What to expect during treatment
You’ve decided to move forward and are ready to start treatment. Let’s do this.
Treatment will be given by an intravenous (IV) infusion, in either the doctor's office, a hospital, or an infusion center.
First, you’ll be given CYRAMZA (60-minute infusion), followed by your chemotherapy (60-minute infusion).
Before you receive CYRAMZA, your doctor will give you different medicines to help prevent an allergic reaction that may occur during the infusion.
CYRAMZA will be given in combination with docetaxel (a type of chemotherapy).
Understanding your dosing schedule with CYRAMZA
CYRAMZA + DOCETAXEL (A TYPE OF CHEMOTHERAPY)
CYRAMZA + docetaxel will be given to you once every 3 weeks, or as recommended by your doctor.
Your doctor will determine the number of treatments you receive.
SELECT IMPORTANT SAFETY INFORMATION
Infusion reactions related to injecting CYRAMZA have occurred. Most of these reactions happened during or after the first or second CYRAMZA infusion. Signs and symptoms of infusion reactions include shaking or stiffness of the body, back pain or spasms, chest pain or tightness, chills, flushing, difficulty breathing, wheezing, becoming blue due to lack of oxygen, and tingling or numbness of the skin. In severe cases, rapid heartbeat, low blood pressure, and severe trouble breathing may occur. Your healthcare team will monitor you for these side effects. In the case of a severe infusion reaction, your CYRAMZA treatment will have to be immediately and permanently stopped.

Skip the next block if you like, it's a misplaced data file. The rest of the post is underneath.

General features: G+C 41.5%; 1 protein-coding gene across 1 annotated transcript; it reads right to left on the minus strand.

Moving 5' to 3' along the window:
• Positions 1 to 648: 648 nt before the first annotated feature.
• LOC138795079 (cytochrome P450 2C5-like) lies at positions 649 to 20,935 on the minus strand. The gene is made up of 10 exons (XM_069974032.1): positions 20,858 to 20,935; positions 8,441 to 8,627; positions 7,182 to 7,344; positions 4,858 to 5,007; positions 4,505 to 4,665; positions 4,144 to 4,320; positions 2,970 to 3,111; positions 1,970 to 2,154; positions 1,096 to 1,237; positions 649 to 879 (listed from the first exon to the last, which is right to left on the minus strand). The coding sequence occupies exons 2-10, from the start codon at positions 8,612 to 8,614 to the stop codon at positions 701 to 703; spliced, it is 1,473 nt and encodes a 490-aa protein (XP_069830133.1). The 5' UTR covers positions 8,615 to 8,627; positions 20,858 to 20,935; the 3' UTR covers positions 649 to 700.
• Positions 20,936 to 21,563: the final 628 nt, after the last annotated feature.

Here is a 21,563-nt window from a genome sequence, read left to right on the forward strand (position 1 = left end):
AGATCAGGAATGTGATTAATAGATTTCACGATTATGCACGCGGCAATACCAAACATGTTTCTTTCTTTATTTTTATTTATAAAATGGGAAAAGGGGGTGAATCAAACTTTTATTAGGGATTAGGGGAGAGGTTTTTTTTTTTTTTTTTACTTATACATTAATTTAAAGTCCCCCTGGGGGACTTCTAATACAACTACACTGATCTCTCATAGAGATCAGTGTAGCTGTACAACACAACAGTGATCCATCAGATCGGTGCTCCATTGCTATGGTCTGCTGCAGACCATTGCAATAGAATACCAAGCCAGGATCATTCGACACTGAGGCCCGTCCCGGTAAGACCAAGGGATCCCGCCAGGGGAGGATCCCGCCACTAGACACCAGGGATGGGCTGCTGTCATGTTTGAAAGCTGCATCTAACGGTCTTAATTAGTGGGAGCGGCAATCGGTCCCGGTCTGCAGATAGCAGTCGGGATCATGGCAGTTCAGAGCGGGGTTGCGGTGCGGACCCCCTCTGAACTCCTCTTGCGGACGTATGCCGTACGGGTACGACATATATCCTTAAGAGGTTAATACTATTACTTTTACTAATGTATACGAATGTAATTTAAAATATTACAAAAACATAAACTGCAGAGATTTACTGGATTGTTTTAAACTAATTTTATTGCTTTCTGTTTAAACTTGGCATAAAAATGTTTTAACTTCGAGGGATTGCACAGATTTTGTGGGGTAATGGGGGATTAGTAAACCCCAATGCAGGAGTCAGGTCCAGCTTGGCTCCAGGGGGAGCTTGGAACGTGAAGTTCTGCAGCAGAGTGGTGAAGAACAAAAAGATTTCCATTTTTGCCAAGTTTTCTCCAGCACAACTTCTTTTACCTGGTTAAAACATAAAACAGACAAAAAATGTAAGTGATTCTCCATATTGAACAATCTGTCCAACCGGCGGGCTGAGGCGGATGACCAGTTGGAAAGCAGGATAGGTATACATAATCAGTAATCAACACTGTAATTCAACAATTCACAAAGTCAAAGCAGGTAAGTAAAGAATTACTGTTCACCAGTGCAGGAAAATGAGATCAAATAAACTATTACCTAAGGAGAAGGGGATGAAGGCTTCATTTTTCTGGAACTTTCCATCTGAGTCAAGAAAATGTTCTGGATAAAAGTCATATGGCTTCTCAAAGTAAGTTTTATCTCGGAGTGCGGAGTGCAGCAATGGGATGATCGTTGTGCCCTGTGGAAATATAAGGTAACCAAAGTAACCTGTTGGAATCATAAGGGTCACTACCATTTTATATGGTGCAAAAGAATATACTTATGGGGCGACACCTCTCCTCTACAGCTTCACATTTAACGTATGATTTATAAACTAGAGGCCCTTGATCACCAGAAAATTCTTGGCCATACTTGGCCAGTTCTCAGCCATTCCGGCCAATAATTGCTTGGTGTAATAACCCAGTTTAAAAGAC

Tips for day of treatment and beyond
You may be nervous about your first treatment. Or maybe you're an old pro at this. But no matter where you're coming from, here are some important tips to help get you through each infusion with CYRAMZA:
Get prepared: Get a good night’s sleep, hydrate, and eat a healthy, light meal at least 2 hours before treatment. Make sure to ask your healthcare provider for their advice.
Dress down: Everyone has their go-to outfit that makes them feel snug and safe. Whether it’s a sweater and leggings or an old hoodie, designate your comfy outfit ahead of time so you can just grab and go.
Buddy up: Ask a friend or loved one to accompany you to your appointment for support. You’ll need a ride home from treatment, so they can also serve as your driver—and entertainment, too.
Pack a toolkit: Speaking of entertainment, pack a bag with plenty of distractions: books, magazines, music, games, entertainment on your laptop, tablet, or phone. While you’re distracted, it’s also important to keep comfy—a travel-size pillow and extra sweater or blanket can help you stay both cozy and warm. Don’t forget to also bring beverages, light snacks, and candy or mints. This can help you stay hydrated, keep your energy up, and combat any dry mouth or nausea that treatment might cause. Make sure to ask your doctor if it's okay to bring these items with you. Treatment may also cause cracked lips, so consider packing lip balm in your bag as well.
Take a minute: First things first, take a deep breath and congratulate yourself for another round down.
Take ten: How are you feeling? What went well? What would you change for next time? Consider keeping a journal with your notes, and if you’re experiencing any side effects, make sure to mention these to your doctor.
Take a load off: If you’re up for it, make time to see your family and friends. Loved ones are a great way to restore strength.